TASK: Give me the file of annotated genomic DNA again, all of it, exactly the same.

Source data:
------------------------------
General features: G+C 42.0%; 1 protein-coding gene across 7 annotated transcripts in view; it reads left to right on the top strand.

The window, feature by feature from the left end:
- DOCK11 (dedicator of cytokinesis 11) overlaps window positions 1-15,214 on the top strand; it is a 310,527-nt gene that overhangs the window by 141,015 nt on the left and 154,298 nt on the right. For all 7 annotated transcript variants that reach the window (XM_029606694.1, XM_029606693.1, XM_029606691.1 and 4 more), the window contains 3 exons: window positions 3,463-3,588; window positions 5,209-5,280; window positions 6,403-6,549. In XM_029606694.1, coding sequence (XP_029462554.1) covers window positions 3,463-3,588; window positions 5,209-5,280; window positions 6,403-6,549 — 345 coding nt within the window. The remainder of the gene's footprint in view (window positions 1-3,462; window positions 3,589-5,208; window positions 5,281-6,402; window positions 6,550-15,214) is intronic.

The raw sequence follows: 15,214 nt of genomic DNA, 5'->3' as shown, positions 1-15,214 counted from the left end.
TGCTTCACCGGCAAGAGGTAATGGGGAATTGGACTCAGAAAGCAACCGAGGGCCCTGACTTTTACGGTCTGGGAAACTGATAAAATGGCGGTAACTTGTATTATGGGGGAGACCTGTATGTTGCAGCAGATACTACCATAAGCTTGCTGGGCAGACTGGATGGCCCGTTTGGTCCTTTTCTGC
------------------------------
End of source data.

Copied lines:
General features: G+C 42.0%; 1 protein-coding gene across 7 annotated transcripts in view; it reads left to right on the top strand.

The window, feature by feature from the left end:
- DOCK11 (dedicator of cytokinesis 11) overlaps window positions 1-15,214 on the top strand; it is a 310,527-nt gene that overhangs the window by 141,015 nt on the left and 154,298 nt on the right. For all 7 annotated transcript variants that reach the window (XM_029606694.1, XM_029606693.1, XM_029606691.1 and 4 more), the window contains 3 exons: window positions 3,463-3,588; window positions 5,209-5,280; window positions 6,403-6,549. In XM_029606694.1, coding sequence (XP_029462554.1) covers window positions 3,463-3,588; window positions 5,209-5,280; window positions 6,403-6,549 — 345 coding nt within the window. The remainder of the gene's footprint in view (window positions 1-3,462; window positions 3,589-5,208; window positions 5,281-6,402; window positions 6,550-15,214) is intronic.

The raw sequence follows: 15,214 nt of genomic DNA, 5'->3' as shown, positions 1-15,214 counted from the left end.
TGCTTCACCGGCAAGAGGTAATGGGGAATTGGACTCAGAAAGCAACCGAGGGCCCTGACTTTTACGGTCTGGGAAACTGATAAAATGGCGGTAACTTGTATTATGGGGGAGACCTGTATGTTGCAGCAGATACTACCATAAGCTTGCTGGGCAGACTGGATGGCCCGTTTGGTCCTTTTCTGC